The line-by-line explication of the anagogical meaning and the parallel discussion of the imagery is the central concern of this study. My hope is that it may help to generate an in-depth awareness of the journey from the periphery into the center of the human psyche, which is so much needed today. Whether the terms in which it is described come from the vocabulary of poetry or depth psychology is not as relevant as the direction the journey takes. For me the experience conveyed by Dante’s words was charged with emotion and has had a lasting impact. The line-by-line translation of Dante”s literal level into the anagogical sense can take the reader from a surface awareness to a deepening realization of what the inner life, with its unfolding potentialities, has to offer. An ever-deepening inner life of integrity and complete self-honesty is perhaps the only way that can save us from the worst misuses of our outer-oriented technological power. Dante’s vision is one of the best expressions of such a journey. But without a teacher like Dante, not many of us would find such a path.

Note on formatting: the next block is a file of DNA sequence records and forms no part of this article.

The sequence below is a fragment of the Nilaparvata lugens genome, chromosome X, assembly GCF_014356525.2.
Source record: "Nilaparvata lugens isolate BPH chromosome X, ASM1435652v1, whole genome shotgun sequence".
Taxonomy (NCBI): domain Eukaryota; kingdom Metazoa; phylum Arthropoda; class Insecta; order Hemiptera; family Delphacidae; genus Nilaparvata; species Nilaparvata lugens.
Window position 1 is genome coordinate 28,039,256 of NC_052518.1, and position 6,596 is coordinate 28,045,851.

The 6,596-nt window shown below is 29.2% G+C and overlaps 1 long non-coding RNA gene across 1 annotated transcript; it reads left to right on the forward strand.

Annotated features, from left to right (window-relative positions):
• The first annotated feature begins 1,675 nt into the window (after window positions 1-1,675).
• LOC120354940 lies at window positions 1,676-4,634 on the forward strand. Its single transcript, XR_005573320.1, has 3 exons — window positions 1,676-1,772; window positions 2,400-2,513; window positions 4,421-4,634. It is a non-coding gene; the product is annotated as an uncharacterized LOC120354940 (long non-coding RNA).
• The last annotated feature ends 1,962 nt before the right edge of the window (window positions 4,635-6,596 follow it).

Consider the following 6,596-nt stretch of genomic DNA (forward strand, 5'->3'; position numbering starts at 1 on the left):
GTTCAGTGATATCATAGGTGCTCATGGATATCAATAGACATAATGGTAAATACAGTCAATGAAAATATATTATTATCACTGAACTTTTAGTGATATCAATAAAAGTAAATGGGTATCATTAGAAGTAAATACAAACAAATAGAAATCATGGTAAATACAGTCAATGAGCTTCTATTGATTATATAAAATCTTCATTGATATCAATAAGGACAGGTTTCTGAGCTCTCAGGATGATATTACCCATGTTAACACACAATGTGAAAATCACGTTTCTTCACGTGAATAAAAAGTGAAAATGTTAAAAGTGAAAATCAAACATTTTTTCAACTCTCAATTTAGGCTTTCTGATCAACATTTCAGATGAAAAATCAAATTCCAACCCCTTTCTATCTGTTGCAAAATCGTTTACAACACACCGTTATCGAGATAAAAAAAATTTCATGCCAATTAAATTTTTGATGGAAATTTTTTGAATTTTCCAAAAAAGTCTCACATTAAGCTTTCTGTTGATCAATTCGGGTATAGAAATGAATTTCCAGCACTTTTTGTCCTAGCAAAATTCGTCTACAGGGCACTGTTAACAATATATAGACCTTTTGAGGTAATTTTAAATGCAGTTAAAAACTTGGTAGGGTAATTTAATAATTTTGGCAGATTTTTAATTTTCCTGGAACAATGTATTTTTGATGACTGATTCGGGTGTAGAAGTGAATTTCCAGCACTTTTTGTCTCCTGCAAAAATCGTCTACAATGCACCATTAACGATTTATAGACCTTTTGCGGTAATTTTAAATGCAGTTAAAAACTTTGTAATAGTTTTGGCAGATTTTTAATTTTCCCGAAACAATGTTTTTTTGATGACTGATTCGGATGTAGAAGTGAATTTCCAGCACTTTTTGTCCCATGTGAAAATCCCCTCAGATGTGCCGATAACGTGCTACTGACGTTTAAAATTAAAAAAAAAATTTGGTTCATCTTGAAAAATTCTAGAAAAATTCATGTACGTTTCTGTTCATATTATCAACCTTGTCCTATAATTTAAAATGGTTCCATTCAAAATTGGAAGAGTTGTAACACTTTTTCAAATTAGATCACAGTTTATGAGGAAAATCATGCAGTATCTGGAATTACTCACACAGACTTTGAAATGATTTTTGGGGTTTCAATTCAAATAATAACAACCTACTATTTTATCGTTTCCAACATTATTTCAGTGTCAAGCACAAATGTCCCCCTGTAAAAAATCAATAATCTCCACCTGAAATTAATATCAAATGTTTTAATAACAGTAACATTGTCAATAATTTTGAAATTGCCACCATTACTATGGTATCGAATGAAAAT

Although in this study I have attempted to present an examination of the anagogical meaning in the Paradiso only, the reader needs to be aware that the anagogy applies likewise to the Inferno and the Purgatorio. The anagogy in the Inferno should perhaps be called katagogy, or a “leading downward” until the last masks and futile pretenses are ripped away and one gazes, in a state that is suspended between life and death, at the demonic self in its utter isolation. But this horrible vision is the precondition of our turning around, our changing direction, our beginning to heal the ancient wound as we start the ascent toward the stars.
The light of the plenitudo intellectus, the luce intellettuale piena d'amore, becomes therefore the ultimate guide of humanity’s political, social, and moral progress. Dante intended his Comedy to carry on its pages the reflection of this light of love and truth, ‘‘the true light, that lighteth every one that cometh into this world.”